Montpellier could and probably should have opened their Champions Cup campaign with a win away to Northampton Saints, so Leinster will be only too aware of the perils of travelling to the south of France.
Having seen off Castres on home soil a week ago, Leo Cullen’s side can take a giant step towards the quarter-finals with victory away to the current Challenge Cup holders.
Leinster have not won in their last five on the road in Europe’s top flight but will take heart from the fact they have never lost to Montpellier.
To continue that record they will have to see off one of the more powerful packs in Europe and limit the influence of a few key players for Jake White’s team.
One of the biggest signings in the Top 14 over the summer, both literally and figuratively, Fijian winger Nemani Nadolo showed just how devastating he can be against Saints.
His combination of pace and power instantly puts defences on the back foot, and he showed there is more to his game with a deft offload to Joffrey Michel that led to the visitors’ only try of the game.
Always willing to pop up in midfield and a more than capable goalkicker, Leinster can’t allow Nadolo to influence the game at any point on Sunday.
Jake White’s arrival at Montpellier signalled the arrival of a host of South Africans, none bigger than second row Paul Willemse.
Virtually unstoppable from close range, Willemse arrived in Montpellier from Grenoble and is a former Junior World Champion with South Africa.
Finishing last season with eight tries in all competitions, he’s a unique weapon in the second row who won a competition-high three turnovers last week against Saints.
And while he’s tough to lift in the lineout at over 130kgs, he provides plenty of bulk in the scrum and around the breakdown.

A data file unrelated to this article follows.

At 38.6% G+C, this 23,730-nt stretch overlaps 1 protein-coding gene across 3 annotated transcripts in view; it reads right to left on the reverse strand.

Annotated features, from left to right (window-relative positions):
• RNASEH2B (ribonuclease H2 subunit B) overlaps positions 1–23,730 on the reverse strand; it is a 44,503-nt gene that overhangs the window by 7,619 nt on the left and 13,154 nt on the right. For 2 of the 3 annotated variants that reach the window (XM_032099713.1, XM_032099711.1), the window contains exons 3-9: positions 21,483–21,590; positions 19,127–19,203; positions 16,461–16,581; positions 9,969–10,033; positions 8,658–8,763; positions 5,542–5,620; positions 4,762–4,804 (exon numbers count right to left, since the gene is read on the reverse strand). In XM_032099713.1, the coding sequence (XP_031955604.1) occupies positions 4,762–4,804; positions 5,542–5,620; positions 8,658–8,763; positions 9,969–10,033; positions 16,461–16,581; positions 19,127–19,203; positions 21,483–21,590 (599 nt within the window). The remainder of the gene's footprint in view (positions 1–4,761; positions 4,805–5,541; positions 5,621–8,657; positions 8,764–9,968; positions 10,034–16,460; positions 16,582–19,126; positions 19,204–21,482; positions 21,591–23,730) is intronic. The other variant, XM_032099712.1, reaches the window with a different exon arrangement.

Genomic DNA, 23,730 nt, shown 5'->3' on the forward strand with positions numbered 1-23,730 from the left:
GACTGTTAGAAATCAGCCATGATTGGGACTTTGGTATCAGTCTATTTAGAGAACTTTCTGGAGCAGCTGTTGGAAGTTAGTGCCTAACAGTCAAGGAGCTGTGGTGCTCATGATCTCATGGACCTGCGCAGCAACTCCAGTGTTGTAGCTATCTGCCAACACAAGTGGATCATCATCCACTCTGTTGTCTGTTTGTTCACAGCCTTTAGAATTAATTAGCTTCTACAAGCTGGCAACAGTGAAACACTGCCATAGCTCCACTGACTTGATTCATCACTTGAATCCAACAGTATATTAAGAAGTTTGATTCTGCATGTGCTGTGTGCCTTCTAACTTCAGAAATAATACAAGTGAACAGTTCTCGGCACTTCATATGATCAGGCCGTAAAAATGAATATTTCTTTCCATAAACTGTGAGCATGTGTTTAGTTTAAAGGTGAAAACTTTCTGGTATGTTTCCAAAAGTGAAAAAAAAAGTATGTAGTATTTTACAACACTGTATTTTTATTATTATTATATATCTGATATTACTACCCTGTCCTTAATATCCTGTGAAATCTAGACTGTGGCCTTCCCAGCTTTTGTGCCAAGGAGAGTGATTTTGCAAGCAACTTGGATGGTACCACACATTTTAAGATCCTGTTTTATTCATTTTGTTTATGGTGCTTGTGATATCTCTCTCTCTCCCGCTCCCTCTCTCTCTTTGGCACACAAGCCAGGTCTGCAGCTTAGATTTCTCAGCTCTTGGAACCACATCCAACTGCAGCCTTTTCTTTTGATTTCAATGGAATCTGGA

For two weeks running Montpellier have named an all-Georgian front row, and undoubtedly the pick of the trio is loosehead prop Mikheil Nariashvili.
In a land where the prop is king, Nariashvili is arguably the best Georgian scrummager of the lot, and his demolition job on Adam Jones last season was the key to victory in the Challenge Cup final.
He might not have the name recognition of some of his compatriots playing at Clermont and Toulon, but Nariashvili can make a very strong case for being the best loosehead prop in the game. Leinster will have to be ready come scrum-time.
The next big hope in the French midfield, Alexandre Dumoulin’s stock fell as a chronic groin problem hindered much of the last two seasons.
A move from Racing 92 to Montpellier seems to have done wonders for his health though, and Dumoulin has played every minute of action so far this season.
A powerful centre, Dumoulin is a balanced runner and was reminiscent of Yannick Jauzion when he first broke through with his ability to keep the ball alive with clever offloads.
Stopping him from freeing his arms when tackled will be crucial to slowing down this Montpellier attack.
One of the biggest stars in the game when he first broke onto the Test scene back in 2006, Spies is now a key figure in the Montpellier back row.
A No.8 blessed with a winger’s pace, Spies rolled back the years at times last season as Top 14 sides had to cope with his tackle-breaking ability.
Not the most complete of No.8s – undoubtedly the reason he lost his spot with the Springboks, Spies remains a real threat on his day.
If the sun is out and Montpellier get the upper hand in the forwards, Spies could take full advantage. Leinster will have to ensure that doesn’t happen.